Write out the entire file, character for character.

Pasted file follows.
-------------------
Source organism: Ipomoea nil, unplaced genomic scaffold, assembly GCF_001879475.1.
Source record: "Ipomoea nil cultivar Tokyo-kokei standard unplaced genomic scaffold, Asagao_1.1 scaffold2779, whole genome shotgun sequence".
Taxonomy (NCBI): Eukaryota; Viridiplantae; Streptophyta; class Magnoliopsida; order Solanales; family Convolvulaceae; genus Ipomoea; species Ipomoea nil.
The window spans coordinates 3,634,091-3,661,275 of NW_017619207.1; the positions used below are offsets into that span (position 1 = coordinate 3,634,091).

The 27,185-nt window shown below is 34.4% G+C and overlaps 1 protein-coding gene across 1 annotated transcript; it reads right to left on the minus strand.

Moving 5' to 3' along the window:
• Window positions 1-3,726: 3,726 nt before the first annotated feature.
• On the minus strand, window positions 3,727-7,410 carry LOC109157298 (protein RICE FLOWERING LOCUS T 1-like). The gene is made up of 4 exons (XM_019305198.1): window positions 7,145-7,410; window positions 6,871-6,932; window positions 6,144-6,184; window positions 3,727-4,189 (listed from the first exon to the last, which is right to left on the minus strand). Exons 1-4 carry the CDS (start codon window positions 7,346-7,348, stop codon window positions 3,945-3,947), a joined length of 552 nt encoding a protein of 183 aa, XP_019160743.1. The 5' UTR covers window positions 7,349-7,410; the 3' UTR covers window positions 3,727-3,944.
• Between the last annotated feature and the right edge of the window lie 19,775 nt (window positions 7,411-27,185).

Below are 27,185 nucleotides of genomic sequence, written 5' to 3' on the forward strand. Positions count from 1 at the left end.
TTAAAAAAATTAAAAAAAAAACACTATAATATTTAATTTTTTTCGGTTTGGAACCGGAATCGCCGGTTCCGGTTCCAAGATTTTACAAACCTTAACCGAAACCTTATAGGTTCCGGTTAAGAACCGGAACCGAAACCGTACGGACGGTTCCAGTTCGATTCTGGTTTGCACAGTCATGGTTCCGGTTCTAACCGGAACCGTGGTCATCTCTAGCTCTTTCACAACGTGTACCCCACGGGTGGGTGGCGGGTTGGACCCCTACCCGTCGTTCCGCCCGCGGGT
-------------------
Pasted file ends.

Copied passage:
Source organism: Ipomoea nil, unplaced genomic scaffold, assembly GCF_001879475.1.
Source record: "Ipomoea nil cultivar Tokyo-kokei standard unplaced genomic scaffold, Asagao_1.1 scaffold2779, whole genome shotgun sequence".
Taxonomy (NCBI): Eukaryota; Viridiplantae; Streptophyta; class Magnoliopsida; order Solanales; family Convolvulaceae; genus Ipomoea; species Ipomoea nil.
The window spans coordinates 3,634,091-3,661,275 of NW_017619207.1; the positions used below are offsets into that span (position 1 = coordinate 3,634,091).

The 27,185-nt window shown below is 34.4% G+C and overlaps 1 protein-coding gene across 1 annotated transcript; it reads right to left on the minus strand.

Moving 5' to 3' along the window:
• Window positions 1-3,726: 3,726 nt before the first annotated feature.
• On the minus strand, window positions 3,727-7,410 carry LOC109157298 (protein RICE FLOWERING LOCUS T 1-like). The gene is made up of 4 exons (XM_019305198.1): window positions 7,145-7,410; window positions 6,871-6,932; window positions 6,144-6,184; window positions 3,727-4,189 (listed from the first exon to the last, which is right to left on the minus strand). Exons 1-4 carry the CDS (start codon window positions 7,346-7,348, stop codon window positions 3,945-3,947), a joined length of 552 nt encoding a protein of 183 aa, XP_019160743.1. The 5' UTR covers window positions 7,349-7,410; the 3' UTR covers window positions 3,727-3,944.
• Between the last annotated feature and the right edge of the window lie 19,775 nt (window positions 7,411-27,185).

Below are 27,185 nucleotides of genomic sequence, written 5' to 3' on the forward strand. Positions count from 1 at the left end.
TTAAAAAAATTAAAAAAAAAACACTATAATATTTAATTTTTTTCGGTTTGGAACCGGAATCGCCGGTTCCGGTTCCAAGATTTTACAAACCTTAACCGAAACCTTATAGGTTCCGGTTAAGAACCGGAACCGAAACCGTACGGACGGTTCCAGTTCGATTCTGGTTTGCACAGTCATGGTTCCGGTTCTAACCGGAACCGTGGTCATCTCTAGCTCTTTCACAACGTGTACCCCACGGGTGGGTGGCGGGTTGGACCCCTACCCGTCGTTCCGCCCGCGGGT